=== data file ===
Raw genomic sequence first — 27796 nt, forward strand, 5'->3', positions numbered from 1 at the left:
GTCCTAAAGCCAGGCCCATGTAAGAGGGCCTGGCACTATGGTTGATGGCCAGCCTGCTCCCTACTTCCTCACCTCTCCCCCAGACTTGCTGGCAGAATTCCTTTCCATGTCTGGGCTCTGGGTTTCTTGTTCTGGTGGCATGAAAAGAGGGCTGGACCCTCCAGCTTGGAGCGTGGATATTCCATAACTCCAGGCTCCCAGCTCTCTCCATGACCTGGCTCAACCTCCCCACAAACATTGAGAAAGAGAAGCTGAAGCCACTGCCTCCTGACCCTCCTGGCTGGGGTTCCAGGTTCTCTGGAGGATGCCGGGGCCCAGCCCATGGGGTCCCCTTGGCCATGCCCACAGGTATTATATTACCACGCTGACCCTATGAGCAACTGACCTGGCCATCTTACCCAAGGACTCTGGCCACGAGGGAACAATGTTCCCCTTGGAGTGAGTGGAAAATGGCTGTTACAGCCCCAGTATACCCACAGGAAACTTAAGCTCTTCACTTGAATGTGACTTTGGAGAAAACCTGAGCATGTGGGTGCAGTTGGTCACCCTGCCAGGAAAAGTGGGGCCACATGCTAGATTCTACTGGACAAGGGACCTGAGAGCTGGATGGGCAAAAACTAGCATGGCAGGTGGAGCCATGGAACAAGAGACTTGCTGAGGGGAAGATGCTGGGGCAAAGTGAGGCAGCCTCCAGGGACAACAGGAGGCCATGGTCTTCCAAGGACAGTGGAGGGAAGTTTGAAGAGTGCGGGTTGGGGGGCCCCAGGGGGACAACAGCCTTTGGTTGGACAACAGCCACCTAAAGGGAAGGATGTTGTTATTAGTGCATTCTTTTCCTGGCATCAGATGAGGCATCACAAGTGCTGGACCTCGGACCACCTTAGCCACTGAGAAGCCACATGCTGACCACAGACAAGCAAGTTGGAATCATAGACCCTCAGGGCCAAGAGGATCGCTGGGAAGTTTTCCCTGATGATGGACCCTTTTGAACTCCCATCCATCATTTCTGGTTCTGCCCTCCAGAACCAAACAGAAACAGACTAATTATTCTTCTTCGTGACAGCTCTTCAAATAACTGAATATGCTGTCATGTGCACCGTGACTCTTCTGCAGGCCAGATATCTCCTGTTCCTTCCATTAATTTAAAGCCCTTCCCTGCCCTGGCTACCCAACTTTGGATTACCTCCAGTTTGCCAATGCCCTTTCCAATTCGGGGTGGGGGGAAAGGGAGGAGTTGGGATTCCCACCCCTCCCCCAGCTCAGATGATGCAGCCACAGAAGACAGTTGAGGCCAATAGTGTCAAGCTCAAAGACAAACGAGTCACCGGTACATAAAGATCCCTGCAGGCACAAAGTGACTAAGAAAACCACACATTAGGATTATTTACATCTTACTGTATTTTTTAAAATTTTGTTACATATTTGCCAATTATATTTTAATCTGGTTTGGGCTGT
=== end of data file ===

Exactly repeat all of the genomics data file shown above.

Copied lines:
Raw genomic sequence first — 27796 nt, forward strand, 5'->3', positions numbered from 1 at the left:
GTCCTAAAGCCAGGCCCATGTAAGAGGGCCTGGCACTATGGTTGATGGCCAGCCTGCTCCCTACTTCCTCACCTCTCCCCCAGACTTGCTGGCAGAATTCCTTTCCATGTCTGGGCTCTGGGTTTCTTGTTCTGGTGGCATGAAAAGAGGGCTGGACCCTCCAGCTTGGAGCGTGGATATTCCATAACTCCAGGCTCCCAGCTCTCTCCATGACCTGGCTCAACCTCCCCACAAACATTGAGAAAGAGAAGCTGAAGCCACTGCCTCCTGACCCTCCTGGCTGGGGTTCCAGGTTCTCTGGAGGATGCCGGGGCCCAGCCCATGGGGTCCCCTTGGCCATGCCCACAGGTATTATATTACCACGCTGACCCTATGAGCAACTGACCTGGCCATCTTACCCAAGGACTCTGGCCACGAGGGAACAATGTTCCCCTTGGAGTGAGTGGAAAATGGCTGTTACAGCCCCAGTATACCCACAGGAAACTTAAGCTCTTCACTTGAATGTGACTTTGGAGAAAACCTGAGCATGTGGGTGCAGTTGGTCACCCTGCCAGGAAAAGTGGGGCCACATGCTAGATTCTACTGGACAAGGGACCTGAGAGCTGGATGGGCAAAAACTAGCATGGCAGGTGGAGCCATGGAACAAGAGACTTGCTGAGGGGAAGATGCTGGGGCAAAGTGAGGCAGCCTCCAGGGACAACAGGAGGCCATGGTCTTCCAAGGACAGTGGAGGGAAGTTTGAAGAGTGCGGGTTGGGGGGCCCCAGGGGGACAACAGCCTTTGGTTGGACAACAGCCACCTAAAGGGAAGGATGTTGTTATTAGTGCATTCTTTTCCTGGCATCAGATGAGGCATCACAAGTGCTGGACCTCGGACCACCTTAGCCACTGAGAAGCCACATGCTGACCACAGACAAGCAAGTTGGAATCATAGACCCTCAGGGCCAAGAGGATCGCTGGGAAGTTTTCCCTGATGATGGACCCTTTTGAACTCCCATCCATCATTTCTGGTTCTGCCCTCCAGAACCAAACAGAAACAGACTAATTATTCTTCTTCGTGACAGCTCTTCAAATAACTGAATATGCTGTCATGTGCACCGTGACTCTTCTGCAGGCCAGATATCTCCTGTTCCTTCCATTAATTTAAAGCCCTTCCCTGCCCTGGCTACCCAACTTTGGATTACCTCCAGTTTGCCAATGCCCTTTCCAATTCGGGGTGGGGGGAAAGGGAGGAGTTGGGATTCCCACCCCTCCCCCAGCTCAGATGATGCAGCCACAGAAGACAGTTGAGGCCAATAGTGTCAAGCTCAAAGACAAACGAGTCACCGGTACATAAAGATCCCTGCAGGCACAAAGTGACTAAGAAAACCACACATTAGGATTATTTACATCTTACTGTATTTTTTAAAATTTTGTTACATATTTGCCAATTATATTTTAATCTGGTTTGGGCTGT